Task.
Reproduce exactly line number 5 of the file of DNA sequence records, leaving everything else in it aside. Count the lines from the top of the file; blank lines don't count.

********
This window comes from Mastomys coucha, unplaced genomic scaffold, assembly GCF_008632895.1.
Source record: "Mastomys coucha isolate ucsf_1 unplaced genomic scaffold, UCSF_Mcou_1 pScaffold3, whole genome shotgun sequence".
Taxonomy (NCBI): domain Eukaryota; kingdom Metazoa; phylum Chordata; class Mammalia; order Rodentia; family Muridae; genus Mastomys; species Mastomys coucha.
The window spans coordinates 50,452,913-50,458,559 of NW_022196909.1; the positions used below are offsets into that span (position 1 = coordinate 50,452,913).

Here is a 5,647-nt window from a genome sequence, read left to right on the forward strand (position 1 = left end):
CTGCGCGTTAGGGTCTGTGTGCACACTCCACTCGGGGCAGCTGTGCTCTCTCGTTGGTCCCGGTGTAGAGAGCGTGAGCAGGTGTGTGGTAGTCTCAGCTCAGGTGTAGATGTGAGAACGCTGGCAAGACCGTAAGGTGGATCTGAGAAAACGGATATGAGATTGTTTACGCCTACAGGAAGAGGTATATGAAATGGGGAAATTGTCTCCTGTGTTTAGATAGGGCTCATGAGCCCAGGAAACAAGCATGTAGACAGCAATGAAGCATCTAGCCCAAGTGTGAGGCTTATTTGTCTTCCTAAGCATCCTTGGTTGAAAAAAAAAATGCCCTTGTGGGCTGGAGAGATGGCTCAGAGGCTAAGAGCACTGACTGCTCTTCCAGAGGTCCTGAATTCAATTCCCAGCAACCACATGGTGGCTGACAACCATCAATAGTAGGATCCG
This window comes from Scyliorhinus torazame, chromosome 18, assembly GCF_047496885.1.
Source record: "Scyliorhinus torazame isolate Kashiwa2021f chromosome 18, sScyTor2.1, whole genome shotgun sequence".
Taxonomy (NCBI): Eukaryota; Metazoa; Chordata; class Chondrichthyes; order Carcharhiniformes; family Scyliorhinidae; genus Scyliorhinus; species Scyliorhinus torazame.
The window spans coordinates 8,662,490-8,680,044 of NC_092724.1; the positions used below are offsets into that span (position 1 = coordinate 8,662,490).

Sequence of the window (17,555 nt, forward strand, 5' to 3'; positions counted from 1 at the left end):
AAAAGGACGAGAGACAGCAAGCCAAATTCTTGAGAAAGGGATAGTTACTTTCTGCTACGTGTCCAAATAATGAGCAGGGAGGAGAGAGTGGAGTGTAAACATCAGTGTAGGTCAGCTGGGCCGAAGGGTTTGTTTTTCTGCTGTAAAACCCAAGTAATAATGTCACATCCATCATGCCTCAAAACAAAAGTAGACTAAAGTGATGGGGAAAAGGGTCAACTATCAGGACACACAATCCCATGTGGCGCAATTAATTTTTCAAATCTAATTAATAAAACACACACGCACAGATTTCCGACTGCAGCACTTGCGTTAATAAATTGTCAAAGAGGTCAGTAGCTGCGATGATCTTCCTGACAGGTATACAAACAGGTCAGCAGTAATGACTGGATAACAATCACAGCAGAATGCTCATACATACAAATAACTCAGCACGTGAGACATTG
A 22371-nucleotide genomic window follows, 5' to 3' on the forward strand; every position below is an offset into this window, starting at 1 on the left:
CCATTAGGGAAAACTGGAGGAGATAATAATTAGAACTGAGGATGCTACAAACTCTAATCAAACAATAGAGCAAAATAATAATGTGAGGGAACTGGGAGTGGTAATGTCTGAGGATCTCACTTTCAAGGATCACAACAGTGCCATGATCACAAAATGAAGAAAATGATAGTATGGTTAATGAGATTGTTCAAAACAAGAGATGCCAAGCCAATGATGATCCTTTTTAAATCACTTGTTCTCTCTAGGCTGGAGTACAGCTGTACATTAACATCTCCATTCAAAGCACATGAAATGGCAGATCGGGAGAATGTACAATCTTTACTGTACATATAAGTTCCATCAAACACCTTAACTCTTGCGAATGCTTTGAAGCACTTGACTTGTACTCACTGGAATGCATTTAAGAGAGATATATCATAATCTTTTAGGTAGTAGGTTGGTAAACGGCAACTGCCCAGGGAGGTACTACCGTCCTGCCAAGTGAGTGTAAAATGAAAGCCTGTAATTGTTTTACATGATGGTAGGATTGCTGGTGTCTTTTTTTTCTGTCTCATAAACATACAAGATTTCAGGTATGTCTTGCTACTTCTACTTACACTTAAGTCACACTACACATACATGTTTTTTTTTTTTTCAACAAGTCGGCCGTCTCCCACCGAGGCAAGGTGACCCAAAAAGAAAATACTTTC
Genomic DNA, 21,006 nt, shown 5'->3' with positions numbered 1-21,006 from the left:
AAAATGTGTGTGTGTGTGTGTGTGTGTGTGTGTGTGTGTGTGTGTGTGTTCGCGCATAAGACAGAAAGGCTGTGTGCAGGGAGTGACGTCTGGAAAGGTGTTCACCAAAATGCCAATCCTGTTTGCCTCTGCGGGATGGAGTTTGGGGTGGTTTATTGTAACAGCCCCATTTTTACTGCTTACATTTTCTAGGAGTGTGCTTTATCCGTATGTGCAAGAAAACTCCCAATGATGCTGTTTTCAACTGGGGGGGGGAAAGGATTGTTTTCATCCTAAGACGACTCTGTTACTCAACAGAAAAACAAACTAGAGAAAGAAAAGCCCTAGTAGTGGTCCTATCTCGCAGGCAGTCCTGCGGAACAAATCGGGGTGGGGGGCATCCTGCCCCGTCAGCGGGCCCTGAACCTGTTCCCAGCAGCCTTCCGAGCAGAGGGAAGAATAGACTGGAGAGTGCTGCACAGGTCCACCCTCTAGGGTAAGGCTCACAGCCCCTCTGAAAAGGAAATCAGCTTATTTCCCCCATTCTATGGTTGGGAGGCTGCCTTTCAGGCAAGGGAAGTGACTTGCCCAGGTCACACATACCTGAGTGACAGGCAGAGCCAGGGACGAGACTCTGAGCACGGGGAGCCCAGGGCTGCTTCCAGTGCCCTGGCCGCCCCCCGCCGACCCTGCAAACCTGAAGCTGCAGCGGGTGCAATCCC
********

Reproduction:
Here is a 5,647-nt window from a genome sequence, read left to right on the forward strand (position 1 = left end):